Democrats' hypocrisy on voter access

Marta Mossburg says O'Malley and others show their double standard by trying to put up barriers to referendums

February 26, 2013|Marta H. Mossburg

Many Maryland politicians spritz on Eau de Hypocrisy at least occasionally. But Gov. Martin O'Malley and fellow Democrats bathed in it with their support for the inaccurately labeled Referendum Integrity Act, an effort to make it harder for citizens to petition a law to referendum.

House Bill 493 (SB 673), sponsored by Del. Eric Luedtke, a Democrat from Montgomery County, should be called the "Voter Suppression Act," as that is its clear intent.

Among its highlights:

•It requires that each petition page contain language saying that the information is subject to public disclosure and requires each signer to include a birth date.

•It requires the sponsor of a petition to form a campaign finance committee for each law that is petitioned.

•It requires petition circulators to take a training course and prohibits circulators from being paid per signature.

Petitioning a state law to ballot is already an extremely difficult and expensive process. The three that made it last year were the first in 20 years. The added hurdles contained in the bill ensure that challenging a law is even more costly, time consuming and complex. For example, with identity fraud rampant, who wants to put their birth date on anything? And after gay rights activists publicized the names of those who signed a petition to bring the gay marriage law to a vote of the people, the declaration serves as a warning to any who would dare challenge a law crafted by the Democratic majority. Gallaudet University administrator Angela McCaskill, for example, nearly lost her job for signing the petition. The school suspended her but thankfully reinstated her in January.

The bill also discourages those who circulate petitions from maximizing signatures collected, and it does this for no legitimate purpose. Since signatures go through a rigorous analysis before they are certified, prohibiting petition groups from paying by the signature will only drive up costs by requiring groups to hire more people to get the job done.

What makes this piece of legislation particularly appalling is the fact that Gov. O'Malley and his party have made increasing voter access one of their key missions. In his inaugural address, President Barack Obama said, "Our journey is not complete until no citizen is forced to wait for hours to exercise the right to vote." And as Governor O'Malley wrote recently, "We need to do everything we can to improve access to voting and encourage Marylanders to exercise their most fundamental right."

To that end, Governor O'Malley has pushed legislation (HB224/SB279) to allow voters to register to vote and cast a ballot on the same day and expand early voting and the number of early voting centers. The bill would also extend access to absentee ballots online. But after the election, he said the current referendum process is "a little too easy." He added, "There was a requirement that required 50,000 actual physical signatures. Because of the Internet, that has been so easy to do electronically that the legislature probably needs to revisit that."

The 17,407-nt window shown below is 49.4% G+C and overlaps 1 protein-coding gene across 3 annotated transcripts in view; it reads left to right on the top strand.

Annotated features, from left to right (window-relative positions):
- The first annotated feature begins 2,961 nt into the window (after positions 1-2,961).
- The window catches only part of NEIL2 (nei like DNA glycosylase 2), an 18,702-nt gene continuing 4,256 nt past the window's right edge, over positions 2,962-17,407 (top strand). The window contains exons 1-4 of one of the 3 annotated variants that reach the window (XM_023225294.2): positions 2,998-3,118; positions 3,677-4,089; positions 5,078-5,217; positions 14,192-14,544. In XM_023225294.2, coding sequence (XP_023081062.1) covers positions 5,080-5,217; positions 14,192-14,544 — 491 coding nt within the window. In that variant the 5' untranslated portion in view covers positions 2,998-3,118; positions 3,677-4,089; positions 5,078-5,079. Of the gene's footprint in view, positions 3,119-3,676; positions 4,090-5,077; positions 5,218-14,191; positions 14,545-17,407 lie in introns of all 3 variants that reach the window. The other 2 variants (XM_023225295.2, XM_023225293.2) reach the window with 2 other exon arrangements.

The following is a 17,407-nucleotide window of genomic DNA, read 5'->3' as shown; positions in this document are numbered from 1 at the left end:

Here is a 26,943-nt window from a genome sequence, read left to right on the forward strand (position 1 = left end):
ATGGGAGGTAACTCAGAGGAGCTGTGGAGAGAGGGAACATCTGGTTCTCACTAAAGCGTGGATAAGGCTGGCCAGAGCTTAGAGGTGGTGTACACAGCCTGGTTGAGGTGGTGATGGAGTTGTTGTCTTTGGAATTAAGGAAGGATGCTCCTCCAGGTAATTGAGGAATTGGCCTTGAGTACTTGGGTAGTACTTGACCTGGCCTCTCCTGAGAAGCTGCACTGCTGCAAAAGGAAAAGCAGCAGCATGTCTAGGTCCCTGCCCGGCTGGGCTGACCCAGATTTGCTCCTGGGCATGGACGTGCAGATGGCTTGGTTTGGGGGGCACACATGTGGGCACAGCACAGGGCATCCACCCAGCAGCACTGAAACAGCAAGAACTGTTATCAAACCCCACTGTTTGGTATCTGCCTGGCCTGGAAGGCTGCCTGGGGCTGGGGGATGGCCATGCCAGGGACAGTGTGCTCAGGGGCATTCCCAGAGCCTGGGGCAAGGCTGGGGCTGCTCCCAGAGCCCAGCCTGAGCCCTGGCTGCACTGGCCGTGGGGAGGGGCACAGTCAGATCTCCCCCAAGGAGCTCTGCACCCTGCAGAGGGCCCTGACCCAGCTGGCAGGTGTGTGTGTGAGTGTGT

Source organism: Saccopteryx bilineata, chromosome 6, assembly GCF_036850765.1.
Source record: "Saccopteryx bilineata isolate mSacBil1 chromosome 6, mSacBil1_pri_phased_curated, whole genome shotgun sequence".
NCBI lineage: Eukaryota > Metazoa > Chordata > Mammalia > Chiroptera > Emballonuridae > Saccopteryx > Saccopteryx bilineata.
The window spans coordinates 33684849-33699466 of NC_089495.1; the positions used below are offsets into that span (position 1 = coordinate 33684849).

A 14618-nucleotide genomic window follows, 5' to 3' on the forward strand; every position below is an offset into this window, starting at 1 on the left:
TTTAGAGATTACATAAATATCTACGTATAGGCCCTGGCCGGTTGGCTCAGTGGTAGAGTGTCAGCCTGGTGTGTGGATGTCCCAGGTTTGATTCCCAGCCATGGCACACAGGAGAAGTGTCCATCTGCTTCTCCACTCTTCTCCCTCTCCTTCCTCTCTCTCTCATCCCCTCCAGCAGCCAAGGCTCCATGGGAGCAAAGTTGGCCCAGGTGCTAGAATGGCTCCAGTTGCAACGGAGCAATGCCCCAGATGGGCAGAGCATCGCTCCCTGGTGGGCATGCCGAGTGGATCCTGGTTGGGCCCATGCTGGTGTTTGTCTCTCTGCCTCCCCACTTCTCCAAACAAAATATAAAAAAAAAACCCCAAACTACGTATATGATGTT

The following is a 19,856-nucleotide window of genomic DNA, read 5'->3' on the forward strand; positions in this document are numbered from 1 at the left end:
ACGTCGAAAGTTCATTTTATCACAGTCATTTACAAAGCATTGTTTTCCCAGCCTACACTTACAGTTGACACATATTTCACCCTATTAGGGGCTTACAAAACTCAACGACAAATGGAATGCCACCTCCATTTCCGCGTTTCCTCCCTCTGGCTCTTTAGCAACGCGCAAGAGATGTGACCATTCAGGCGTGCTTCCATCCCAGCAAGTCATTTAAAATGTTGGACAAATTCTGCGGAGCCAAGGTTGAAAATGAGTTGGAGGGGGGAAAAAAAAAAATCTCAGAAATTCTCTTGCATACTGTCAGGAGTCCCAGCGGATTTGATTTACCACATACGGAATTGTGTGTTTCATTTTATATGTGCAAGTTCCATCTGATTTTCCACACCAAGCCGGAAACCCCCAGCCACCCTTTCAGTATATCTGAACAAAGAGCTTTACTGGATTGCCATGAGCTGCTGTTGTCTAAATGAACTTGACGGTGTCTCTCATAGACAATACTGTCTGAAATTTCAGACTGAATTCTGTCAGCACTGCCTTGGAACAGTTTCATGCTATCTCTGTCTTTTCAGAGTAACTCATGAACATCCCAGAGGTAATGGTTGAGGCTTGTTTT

Why is the Internet good for his legislation but bad for those who seek to challenge Democratic hegemony?

It's simple. He wants to limit competition, even in this one-party state. But he and the bill's sponsor, Delegate Luedtke, won't admit that. According to a report in Maryland Reporter, Delegate Luedtke said, "The goal of the bill is to make the process fair, accountable and free of fraud."

The problem with that argument is that Democrats don't believe in voter fraud. They have long championed access over the integrity of the vote. President Bill Clinton signed 1993 legislation, known as the Motor Voter law, that allows people to register to vote when they get a driver's license or apply for social services. Not everyone who gets a driver's license or welfare is a citizen or someone who is allowed to live here, but that has never concerned them because those "new Americans" tend to like Democrats. They vehemently deny fraud exists unless it slaps them in the face, as in the case of Wendy Rosen. She ran against Republican Andy Harris in Maryland's First Congressional District race last year but withdrew when outed as having voted illegally in Florida.

If increased voter access is the goal, then it should be granted for all, not just for those most likely to increase the power of those who rule. Any other position just highlights the contempt the majority party has for those who dare to challenge the status quo.

Marta H. Mossburg writes frequently about national affairs and about politics in Maryland, where she lives. Write her at Follow her on Twitter at @mmossburg.

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